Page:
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Thread: Michipicoten River and Lake Superior Provincial Park

  1. #1
    Join Date
    Nov 2009
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    Atlanta, Georgia, USA
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    Default Michipicoten River and Lake Superior Provincial Park

    We left lower Michigan, taking Trans Canada hwy 17 north from Sault St. Marie. There is a string of Ontario Provincial Parks along the way, Batchawana River and Bay, Pancake Bay, the huge Lake Superior Provincial Park, and Michipicoten Bay. Then hwy 17 turns inland, through Wa Wa, and across the top of Pukuskwa National Park.

    All of these we had visited on a previous trip, in 2004. This time we were returning to focus on Lake Superior Provincial Park. Here's their official map. The first two nights we stayed at Rock Island Lodge, on a rocky extension of the mouth of the Michipicoten River. Below the map is a space view of the Rock Island grounds.


    IMG by ezwater, on Flickr


    SuperiorAdventures by ezwater, on Flickr



    First, from our 2004 photos, a brief sample of what one sees in Lake Superior Provincial Park. Then I'll post pictures of my paddling trip down the last ten miles of the Michipicoten River. Finally, for those who are still around, I'll post pictures of more features of the park.

    The Agawa cliffs and the First Nations petroglyphs on them.


    nsuper18 by ezwater, on Flickr


    nsuper17 by ezwater, on Flickr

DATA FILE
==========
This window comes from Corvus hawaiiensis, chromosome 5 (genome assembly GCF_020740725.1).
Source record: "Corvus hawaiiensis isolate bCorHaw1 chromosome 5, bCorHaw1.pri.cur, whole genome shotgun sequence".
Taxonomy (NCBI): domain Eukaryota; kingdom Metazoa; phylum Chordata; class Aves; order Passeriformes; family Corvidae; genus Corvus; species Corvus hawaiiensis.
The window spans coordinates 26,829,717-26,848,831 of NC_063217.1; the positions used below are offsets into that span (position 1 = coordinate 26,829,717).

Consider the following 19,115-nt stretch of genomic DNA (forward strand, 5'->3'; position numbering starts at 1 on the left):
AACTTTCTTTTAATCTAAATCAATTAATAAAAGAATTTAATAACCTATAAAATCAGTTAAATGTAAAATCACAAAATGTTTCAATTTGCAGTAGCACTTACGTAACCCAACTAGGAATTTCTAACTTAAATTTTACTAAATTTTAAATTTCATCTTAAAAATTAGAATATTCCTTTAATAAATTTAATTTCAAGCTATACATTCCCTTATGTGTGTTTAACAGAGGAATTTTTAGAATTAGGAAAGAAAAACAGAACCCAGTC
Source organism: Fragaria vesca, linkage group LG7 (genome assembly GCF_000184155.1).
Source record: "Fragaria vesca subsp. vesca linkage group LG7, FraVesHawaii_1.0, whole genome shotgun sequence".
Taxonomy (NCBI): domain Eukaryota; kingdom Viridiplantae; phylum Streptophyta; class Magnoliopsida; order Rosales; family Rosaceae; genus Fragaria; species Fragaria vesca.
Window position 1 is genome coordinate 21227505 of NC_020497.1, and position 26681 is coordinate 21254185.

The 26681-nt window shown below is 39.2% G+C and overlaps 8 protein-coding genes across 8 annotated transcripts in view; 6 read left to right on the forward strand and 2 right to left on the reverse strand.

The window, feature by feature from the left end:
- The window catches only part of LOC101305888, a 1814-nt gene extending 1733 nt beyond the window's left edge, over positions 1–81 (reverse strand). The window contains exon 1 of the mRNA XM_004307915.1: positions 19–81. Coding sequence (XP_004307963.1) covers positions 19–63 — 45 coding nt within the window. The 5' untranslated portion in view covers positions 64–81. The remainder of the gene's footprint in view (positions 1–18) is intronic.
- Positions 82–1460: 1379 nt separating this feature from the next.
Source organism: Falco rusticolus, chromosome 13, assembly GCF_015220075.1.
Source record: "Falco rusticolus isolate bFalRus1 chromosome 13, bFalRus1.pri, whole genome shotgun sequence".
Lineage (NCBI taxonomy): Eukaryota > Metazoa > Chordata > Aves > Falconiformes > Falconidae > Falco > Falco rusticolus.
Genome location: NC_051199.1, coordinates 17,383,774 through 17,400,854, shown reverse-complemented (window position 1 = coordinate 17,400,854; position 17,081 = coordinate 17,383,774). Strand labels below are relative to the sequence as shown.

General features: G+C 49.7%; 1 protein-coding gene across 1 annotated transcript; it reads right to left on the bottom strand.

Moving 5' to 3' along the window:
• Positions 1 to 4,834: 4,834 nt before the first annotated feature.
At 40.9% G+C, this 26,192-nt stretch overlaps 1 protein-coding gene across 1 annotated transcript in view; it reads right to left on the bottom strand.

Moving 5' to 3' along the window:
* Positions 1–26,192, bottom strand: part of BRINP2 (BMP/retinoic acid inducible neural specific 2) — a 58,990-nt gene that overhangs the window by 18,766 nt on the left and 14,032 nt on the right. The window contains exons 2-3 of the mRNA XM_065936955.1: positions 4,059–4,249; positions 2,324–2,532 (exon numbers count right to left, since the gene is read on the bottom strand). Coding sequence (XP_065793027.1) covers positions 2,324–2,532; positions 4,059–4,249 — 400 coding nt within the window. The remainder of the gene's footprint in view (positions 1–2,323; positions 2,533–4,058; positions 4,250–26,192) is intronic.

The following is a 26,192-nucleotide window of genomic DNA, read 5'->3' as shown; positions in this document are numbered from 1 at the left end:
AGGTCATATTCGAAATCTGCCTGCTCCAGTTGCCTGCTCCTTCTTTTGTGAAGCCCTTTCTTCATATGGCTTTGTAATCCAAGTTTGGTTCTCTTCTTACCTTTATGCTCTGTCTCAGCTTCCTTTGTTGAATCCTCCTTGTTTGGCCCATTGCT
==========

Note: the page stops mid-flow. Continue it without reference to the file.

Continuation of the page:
Orphan Lake with Lake Superior in the background.


    nsuper30 by ezwater, on Flickr


    Patterned rocks along the Orphan Lake hiking loop.


    nsuper47 by ezwater, on Flickr


    Rocky coves along the coast.


    nsuper26 by ezwater, on Flickr


    nsuper24 by ezwater, on Flickr


    Falls on the Sand River.


    nsuper19 by ezwater, on Flickr


    Old Woman Bay


    nsuper27 by ezwater, on Flickr


    The never-ending coastal rock mill.


    nsuper49 by ezwater, on Flickr

  2. #2
    Join Date
    Nov 2009
    Location
    Atlanta, Georgia, USA
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    Our first full day in the Park, the wind was too high for paddling anywhere. We pre-scouted the shuttle road to the put-in, but spent the rest of the day visiting bays and headlands on the coast.

    The second day brought low winds and cool, cloudy weather. We drove again to the put-in and I prepared to set out.


    IMG_5950 by ezwater, on Flickr


    Here's a map of the ten mile run.


    MichiRiverRunOverview by ezwater, on Flickr


    Note the glacier-gouged low ridges at the top and bottom, while the river runs through mainly flat land. The river has eroded and filled an estuary. At the extreme right, the put-in is just below a dam and generating station. Above that is a lake, and a ways upstream, another dam and generating station, and so on. Many rivers follow this pattern in the area.

    Note also the cut-off meander above the river, just west of hwy 17. Another meander is very close to cutting itself off at the neck.

    Finally on the river. It remained dark and cloudy most of the day, and while it didn't seem that dark to my eyes, my camera didn't deal with it that well, an ISO setting of 400 and a 2.8 maximum aperture notwithstanding. My editing has not been enough to remove the low contrast and low light level. Deal with it.


    IMG_5951 by ezwater, on Flickr